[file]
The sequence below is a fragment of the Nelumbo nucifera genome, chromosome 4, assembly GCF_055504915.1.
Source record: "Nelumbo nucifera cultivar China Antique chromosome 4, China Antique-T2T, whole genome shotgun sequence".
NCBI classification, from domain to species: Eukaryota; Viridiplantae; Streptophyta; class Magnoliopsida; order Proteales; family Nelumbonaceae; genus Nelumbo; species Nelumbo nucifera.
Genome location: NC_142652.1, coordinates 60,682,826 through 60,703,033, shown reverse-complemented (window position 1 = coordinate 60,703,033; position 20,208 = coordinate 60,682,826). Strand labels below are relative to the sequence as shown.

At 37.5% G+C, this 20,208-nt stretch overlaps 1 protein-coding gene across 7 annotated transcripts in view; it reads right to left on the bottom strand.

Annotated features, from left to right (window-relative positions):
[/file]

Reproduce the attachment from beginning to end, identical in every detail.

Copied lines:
The sequence below is a fragment of the Nelumbo nucifera genome, chromosome 4, assembly GCF_055504915.1.
Source record: "Nelumbo nucifera cultivar China Antique chromosome 4, China Antique-T2T, whole genome shotgun sequence".
NCBI classification, from domain to species: Eukaryota; Viridiplantae; Streptophyta; class Magnoliopsida; order Proteales; family Nelumbonaceae; genus Nelumbo; species Nelumbo nucifera.
Genome location: NC_142652.1, coordinates 60,682,826 through 60,703,033, shown reverse-complemented (window position 1 = coordinate 60,703,033; position 20,208 = coordinate 60,682,826). Strand labels below are relative to the sequence as shown.

At 37.5% G+C, this 20,208-nt stretch overlaps 1 protein-coding gene across 7 annotated transcripts in view; it reads right to left on the bottom strand.

Annotated features, from left to right (window-relative positions):